Watching from a distance, from beneath the knarled Oak where the small girl had taken rest, a woman stood. She’d watched the child fall from the tree and had been bemused at the sight; a Knowling girl being caught off guard, vulnerable and clumsy; she never thought to see such a thing.
“You’re not powerful enough to capture her, Saria”, a quiet voice announced from behind the tree. A tall man, taller than a shire horse, rounded the trunk; his hand, still resting upon the tree, appeared to sink into the wood. “I know that. I’m just surprised”, retorted the woman, without turning, “I’m not aiming to capture her. The world is changing Woltan, and the Knowlings aren’t keeping pace. They just retreat to their barrows whilst the filth steals through the wards of the Lessers holmes and villages”. “Yet here you are Saria, braving the night?”. The woman sighed deeply, “You know as well as I that the night does not bother me or my kind. We were once of the night and it leaves us be”. Saria stepped backwards, seating herself on a mossy hag whilst watching the mist rolling away from the river and across the open fields. Woltan approached the sitting woman. He knew he mustn’t get to close, but just once maybe he could take advantage of Saria’s melancholy. He did not take steps so much as glide across the short distance between them, roots moving aside to let him pass.
“That’s far enough Woltan”. Saria had not appeared to get up and turn around, yet in an instant she was facing him. “Woltan, you know you cannot get close to me…yet you managed to get close to the Knowling girl? You let her drop to the ground, you could have caught her, what were you playing at?” Woltan shifted uneasily, he didn’t like the way with was going, and knew that Saria could easily pull him from the mother soil if she wished. He wasn’t so weak as she thought though, her kind always misjudged him. “I have no idea what you’re talking about? She sneezed. She fell. This is the way of things. I can’t be there to catch every Knowling child that falls over”. “That much I saw, and yet you are here, and she would only have slept in your boughs had she felt relaxed in your presence. You must have deceived her and let her fall. She does not realise the significance of what you did because she is deep in thought, but when she does I would not be here for her reckoning”. With that Saria took a step towards him, Woltan backed away; for a brief moment, Saria thought that he would actually try and reach for her, but the moment fled and tall man stepped behind the tree and vanished.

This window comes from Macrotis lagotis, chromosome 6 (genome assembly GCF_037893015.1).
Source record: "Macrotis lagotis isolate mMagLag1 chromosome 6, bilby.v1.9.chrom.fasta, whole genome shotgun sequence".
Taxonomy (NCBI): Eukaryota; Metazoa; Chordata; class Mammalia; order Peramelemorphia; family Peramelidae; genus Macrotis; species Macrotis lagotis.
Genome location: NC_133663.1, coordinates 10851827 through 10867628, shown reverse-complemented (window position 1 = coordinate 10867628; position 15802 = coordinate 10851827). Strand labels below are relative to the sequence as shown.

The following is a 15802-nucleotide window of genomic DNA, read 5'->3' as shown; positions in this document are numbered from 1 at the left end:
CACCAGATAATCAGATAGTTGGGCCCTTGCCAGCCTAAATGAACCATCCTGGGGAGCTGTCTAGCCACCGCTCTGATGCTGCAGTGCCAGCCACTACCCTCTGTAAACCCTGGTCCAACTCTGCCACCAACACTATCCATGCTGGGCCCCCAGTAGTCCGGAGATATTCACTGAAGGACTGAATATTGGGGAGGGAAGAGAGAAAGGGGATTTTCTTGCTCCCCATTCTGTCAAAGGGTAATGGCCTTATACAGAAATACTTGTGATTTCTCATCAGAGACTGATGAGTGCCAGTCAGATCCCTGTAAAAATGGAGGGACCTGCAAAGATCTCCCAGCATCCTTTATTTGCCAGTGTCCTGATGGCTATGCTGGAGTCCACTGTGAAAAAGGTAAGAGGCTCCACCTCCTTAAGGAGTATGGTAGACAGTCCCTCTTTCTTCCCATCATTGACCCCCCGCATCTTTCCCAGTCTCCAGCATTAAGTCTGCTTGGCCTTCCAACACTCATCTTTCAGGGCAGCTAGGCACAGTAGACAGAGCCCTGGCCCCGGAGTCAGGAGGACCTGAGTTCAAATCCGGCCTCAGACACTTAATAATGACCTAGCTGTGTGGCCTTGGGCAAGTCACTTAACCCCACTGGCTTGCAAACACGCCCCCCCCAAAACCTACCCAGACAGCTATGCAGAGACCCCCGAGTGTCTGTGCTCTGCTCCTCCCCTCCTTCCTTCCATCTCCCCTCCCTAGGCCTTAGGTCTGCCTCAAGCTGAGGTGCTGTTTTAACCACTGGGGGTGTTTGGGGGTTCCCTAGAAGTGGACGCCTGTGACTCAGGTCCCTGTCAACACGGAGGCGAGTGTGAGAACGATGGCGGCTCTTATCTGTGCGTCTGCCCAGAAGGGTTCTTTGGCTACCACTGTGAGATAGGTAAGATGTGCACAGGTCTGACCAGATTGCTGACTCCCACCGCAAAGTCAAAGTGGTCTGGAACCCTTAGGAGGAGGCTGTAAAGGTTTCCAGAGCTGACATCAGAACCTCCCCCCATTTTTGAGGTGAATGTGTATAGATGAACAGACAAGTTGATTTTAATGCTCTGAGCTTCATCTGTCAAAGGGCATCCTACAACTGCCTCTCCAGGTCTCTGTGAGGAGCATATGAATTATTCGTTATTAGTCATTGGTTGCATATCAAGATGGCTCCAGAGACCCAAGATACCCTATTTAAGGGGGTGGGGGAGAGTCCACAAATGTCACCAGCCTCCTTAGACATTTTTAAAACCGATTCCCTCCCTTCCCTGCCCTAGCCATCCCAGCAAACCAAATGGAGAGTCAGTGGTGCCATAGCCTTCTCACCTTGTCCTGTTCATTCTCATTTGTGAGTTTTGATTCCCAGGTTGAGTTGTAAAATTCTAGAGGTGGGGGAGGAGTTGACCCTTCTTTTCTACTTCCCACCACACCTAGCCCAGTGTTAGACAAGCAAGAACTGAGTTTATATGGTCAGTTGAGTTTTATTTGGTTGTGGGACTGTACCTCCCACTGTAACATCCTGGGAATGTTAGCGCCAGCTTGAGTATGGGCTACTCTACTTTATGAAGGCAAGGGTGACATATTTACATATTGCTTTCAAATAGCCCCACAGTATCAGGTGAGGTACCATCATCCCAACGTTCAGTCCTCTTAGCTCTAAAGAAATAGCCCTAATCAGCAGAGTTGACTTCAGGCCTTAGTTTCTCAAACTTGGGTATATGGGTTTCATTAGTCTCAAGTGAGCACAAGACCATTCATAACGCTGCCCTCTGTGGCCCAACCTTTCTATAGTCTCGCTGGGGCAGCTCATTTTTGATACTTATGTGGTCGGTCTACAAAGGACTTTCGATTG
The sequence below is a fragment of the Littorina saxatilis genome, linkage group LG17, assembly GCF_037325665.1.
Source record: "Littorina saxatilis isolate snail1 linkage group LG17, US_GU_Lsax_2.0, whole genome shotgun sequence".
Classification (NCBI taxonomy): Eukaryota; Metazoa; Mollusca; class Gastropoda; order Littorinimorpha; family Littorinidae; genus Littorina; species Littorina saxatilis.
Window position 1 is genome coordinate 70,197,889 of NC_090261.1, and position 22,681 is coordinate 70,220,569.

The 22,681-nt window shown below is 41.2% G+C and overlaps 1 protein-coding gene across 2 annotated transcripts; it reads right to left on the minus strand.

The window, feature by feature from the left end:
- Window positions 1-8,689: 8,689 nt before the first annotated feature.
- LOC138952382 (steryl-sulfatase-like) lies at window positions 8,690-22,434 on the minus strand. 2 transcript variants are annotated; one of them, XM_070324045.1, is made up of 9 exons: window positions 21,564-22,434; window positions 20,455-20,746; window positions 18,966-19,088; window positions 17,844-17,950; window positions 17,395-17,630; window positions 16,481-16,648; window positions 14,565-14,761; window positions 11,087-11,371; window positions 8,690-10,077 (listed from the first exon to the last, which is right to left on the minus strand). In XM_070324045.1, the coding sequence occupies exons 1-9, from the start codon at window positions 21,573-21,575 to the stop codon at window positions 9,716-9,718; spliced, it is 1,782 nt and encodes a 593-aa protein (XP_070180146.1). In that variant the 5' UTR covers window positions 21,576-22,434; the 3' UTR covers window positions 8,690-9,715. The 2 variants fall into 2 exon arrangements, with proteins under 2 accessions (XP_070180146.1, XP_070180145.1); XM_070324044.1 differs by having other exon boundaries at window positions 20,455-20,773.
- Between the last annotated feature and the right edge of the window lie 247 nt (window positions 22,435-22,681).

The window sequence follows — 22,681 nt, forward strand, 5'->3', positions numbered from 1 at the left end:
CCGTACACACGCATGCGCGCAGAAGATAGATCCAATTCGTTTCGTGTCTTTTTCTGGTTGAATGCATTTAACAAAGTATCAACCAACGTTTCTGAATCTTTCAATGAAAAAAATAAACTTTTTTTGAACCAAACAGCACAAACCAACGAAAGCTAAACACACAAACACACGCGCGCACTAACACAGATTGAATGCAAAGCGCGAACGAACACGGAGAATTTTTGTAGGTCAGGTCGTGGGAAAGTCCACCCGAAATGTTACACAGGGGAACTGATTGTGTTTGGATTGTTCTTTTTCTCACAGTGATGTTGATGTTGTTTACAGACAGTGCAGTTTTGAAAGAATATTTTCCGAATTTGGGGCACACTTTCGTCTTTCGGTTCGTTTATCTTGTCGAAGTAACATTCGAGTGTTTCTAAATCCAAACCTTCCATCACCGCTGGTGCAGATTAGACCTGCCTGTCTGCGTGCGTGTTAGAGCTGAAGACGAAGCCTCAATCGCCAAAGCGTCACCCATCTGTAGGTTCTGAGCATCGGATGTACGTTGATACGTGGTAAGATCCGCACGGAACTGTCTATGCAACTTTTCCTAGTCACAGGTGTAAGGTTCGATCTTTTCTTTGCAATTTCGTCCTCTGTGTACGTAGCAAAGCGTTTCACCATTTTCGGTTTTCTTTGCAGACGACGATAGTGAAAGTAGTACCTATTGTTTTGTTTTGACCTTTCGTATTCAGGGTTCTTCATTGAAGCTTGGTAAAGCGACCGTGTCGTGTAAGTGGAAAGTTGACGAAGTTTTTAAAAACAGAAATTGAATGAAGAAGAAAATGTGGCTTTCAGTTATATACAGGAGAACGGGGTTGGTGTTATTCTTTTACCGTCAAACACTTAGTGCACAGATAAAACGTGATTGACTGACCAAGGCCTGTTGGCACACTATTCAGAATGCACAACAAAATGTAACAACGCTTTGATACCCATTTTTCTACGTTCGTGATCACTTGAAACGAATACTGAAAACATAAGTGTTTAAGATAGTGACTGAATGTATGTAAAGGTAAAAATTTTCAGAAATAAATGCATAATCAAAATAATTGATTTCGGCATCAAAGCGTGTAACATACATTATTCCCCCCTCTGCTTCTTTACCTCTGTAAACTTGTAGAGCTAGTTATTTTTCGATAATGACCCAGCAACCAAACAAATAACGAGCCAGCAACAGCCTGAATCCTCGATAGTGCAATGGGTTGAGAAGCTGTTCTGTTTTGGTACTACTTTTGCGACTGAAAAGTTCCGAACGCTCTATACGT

Saria pursed her lips. What is he playing at? she mused, the Knowling could unmake him as easily as she could breathe. Tsk, Knowlings daydreaming, the Greater Tree Spirits behaving like Lessers and her, a member of an ancient order, as old as the Knowling, but restricted in powers for much of that time because they lacked what the Knowlings had daily access to, the sun. Only, she alone of her order could travel in the light, with wards that protected her from the sun, wards that drained her energy leaving her near mortal and in need of replenishment through the mother night. She who had once been an enemy to the Knowling had now been sent out to guard them; they shared an ancient kindred, separated for so many centuries, yet ultimately borne of two Sisters, and themselves to the old King, who bade them guard the day and night separately until such a time as the two shall need each other again. That time was fast approaching, yet the Knowling continued doggedly in their charge of the day, heedless of the signs of impending troubles. Saria bowed with the weight of responsibility.
Oh well, that’s where it ends; I have no idea where I was going with this.